COLLINS: North Korea's public face, does it mask a private shame? Details on a new human rights report ahead in the NEWSROOM.

SUSAN LISOVICZ, CNN ANCHOR: I'm Susan Lisovicz at the New York Stock Exchange. Sony is trying to say sayonara to the huge laptop battery recall. I will have that story when NEWSROOM returns.

You're watching CNN, the most trusted name in news.


RICHARD LUI, CNN ANCHOR: Midterm elections are just a couple of weeks away and a recent survey by the Associated Press/Pew poll says that American voters' interest in elections is at its highest level in more than one decade. You can find more about that at

You can begin by going to America Votes 2006 special. It's your one stop for the important issues and key races around the United States. Click through a few scenarios to see what would happen to the ballots in the Senate and the House if Republicans or Democrats win races considered to be too close to call.

One key race there in the Senate is in Missouri, where Republican incumbent Jim Talent is trying to keep ahold of his seat against Democratic challenger Claire McCaskill.

Also check out all the key races in the House of Representatives as well as gubernatorial races in 36 states.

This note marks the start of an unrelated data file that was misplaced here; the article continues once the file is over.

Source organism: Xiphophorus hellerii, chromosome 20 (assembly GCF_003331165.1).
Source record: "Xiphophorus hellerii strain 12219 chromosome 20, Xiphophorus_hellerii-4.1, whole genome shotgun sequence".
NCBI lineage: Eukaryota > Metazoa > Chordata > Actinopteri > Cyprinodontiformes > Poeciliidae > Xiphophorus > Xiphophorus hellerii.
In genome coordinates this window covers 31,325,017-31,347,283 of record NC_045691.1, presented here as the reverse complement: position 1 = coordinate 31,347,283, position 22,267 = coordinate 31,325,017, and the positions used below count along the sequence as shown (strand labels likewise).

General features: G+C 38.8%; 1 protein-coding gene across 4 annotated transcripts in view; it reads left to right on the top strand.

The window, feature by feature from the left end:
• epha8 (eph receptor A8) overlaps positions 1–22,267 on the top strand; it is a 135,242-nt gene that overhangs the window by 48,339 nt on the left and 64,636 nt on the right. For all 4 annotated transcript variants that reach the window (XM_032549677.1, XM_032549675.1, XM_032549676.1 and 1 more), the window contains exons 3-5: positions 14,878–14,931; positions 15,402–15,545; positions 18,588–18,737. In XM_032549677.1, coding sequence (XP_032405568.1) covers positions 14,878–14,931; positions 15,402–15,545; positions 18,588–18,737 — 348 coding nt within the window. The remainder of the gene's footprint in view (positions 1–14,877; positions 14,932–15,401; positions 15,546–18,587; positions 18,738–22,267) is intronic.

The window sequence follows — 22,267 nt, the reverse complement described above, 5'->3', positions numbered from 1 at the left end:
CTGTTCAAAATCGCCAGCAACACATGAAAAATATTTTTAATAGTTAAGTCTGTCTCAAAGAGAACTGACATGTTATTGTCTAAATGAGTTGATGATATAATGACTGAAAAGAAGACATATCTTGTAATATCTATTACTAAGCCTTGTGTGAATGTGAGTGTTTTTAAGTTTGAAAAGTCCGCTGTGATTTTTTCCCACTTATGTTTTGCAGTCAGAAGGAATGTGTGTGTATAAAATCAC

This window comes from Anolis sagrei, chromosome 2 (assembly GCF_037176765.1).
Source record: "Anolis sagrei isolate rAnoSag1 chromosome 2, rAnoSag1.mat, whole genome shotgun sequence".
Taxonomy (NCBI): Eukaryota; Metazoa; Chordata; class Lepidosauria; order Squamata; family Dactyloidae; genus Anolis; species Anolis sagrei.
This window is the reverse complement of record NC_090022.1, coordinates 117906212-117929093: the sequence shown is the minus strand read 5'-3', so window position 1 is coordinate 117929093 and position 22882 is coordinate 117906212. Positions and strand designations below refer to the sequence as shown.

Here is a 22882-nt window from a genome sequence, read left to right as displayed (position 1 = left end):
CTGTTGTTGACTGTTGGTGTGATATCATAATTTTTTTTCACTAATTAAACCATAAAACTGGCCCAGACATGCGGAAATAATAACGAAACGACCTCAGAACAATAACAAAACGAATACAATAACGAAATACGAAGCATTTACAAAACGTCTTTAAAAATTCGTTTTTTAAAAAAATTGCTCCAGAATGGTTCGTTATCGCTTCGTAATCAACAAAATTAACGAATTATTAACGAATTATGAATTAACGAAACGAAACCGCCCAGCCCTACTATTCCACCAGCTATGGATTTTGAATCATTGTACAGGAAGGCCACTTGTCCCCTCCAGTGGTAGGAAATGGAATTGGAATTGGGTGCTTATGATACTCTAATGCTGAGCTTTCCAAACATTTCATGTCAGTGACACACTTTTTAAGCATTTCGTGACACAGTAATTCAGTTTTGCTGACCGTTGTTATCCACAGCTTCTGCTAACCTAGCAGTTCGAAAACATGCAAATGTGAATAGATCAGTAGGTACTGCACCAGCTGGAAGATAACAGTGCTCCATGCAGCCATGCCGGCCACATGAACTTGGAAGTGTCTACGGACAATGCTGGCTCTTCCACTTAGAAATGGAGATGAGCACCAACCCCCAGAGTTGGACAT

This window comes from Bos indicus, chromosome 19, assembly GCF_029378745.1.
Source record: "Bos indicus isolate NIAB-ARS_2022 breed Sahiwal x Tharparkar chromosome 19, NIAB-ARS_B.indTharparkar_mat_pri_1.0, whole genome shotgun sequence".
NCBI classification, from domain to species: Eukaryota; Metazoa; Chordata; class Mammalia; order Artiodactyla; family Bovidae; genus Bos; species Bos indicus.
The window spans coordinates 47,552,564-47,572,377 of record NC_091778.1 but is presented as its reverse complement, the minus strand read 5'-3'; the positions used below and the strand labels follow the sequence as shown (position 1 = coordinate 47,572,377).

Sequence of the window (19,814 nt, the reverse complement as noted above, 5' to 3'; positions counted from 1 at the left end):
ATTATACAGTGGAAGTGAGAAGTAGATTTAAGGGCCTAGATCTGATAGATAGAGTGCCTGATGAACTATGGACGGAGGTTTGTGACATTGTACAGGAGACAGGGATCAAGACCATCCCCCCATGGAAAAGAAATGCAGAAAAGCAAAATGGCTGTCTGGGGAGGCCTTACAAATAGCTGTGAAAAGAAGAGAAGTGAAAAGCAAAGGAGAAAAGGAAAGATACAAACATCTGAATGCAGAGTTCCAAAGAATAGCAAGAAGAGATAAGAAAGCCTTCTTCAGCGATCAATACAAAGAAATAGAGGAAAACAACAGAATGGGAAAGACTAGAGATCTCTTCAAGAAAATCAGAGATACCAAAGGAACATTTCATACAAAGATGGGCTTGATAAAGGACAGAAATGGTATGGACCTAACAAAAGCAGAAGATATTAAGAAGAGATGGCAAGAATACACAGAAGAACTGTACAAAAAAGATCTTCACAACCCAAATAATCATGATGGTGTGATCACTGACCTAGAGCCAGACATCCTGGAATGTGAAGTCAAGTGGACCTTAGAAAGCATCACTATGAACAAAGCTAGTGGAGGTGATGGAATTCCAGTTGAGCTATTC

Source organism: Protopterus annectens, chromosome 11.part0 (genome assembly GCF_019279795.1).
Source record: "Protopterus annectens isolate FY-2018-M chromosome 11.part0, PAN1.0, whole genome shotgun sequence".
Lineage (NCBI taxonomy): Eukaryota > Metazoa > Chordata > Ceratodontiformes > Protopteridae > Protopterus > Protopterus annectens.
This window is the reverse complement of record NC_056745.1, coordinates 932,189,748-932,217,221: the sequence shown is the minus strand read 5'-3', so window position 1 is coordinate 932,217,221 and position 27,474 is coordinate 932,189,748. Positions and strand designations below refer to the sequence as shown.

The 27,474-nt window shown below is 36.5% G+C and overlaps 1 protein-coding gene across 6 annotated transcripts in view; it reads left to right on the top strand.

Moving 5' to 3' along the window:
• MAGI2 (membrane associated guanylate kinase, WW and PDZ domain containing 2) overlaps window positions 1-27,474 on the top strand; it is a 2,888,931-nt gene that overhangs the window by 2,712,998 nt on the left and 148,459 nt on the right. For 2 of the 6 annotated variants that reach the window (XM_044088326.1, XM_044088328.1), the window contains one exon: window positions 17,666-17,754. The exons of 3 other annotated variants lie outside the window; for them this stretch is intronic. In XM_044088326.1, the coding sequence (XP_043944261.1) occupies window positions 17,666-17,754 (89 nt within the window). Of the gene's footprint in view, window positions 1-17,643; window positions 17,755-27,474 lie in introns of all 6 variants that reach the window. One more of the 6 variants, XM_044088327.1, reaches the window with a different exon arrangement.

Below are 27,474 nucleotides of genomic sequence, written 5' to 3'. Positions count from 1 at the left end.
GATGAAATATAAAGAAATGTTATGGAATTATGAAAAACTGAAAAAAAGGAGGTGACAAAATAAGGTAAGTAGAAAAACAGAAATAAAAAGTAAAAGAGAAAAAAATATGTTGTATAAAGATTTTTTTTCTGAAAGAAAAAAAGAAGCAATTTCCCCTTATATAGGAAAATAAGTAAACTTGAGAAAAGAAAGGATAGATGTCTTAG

And what is your political platform? Take our quiz to find out where you stand on the issues. Find more at For the dot-com desk, I'm Richard Lui.


HARRIS: A couple of health stories we want to put on your radar this morning in our "Daily Dose."

The first one about walking and weight. Scientists at the University of Pittsburgh studied 209 middle-aged people who were 15 to 29 pounds overweight. After 18 months of study, here's what they found. Those who walked 40 minutes or more daily lost seven pounds. People who didn't exercise regularly gained seven pounds.

COLLINS: In health news for women now, a link between how much women weigh and how well they'll handle ovarian cancer. A study shows overweight or obese women with ovarian cancer fare worse than patients who have a more normal weight. One of the studies' researchers says this is just one more reason women should work to keep off the extra pounds.

HARRIS: And promising news this morning for smokers trying to recover from lung damage. New hope may come from drugs used to lower cholesterol, known as a statin drugs. Researchers have released study results showing that current and former smokers who use the statin drugs lost less of their lung's ability to function than those who didn't use the statins. So, there you go.



COLLINS: Meanwhile, 37 years old and still looking like a kid. Oh, it's "Sesame Street." Staying young by keeping active all around the world. We'll catch up in the NEWSROOM.


HARRIS: We've been looking forward to this all morning.

COLLINS: We have?

HARRIS: You haven't been? Yes, you have.


COLLINS: Let's tell it.

HARRIS: Our trip to "Sesame Street"? Gone global, 130 times and counting.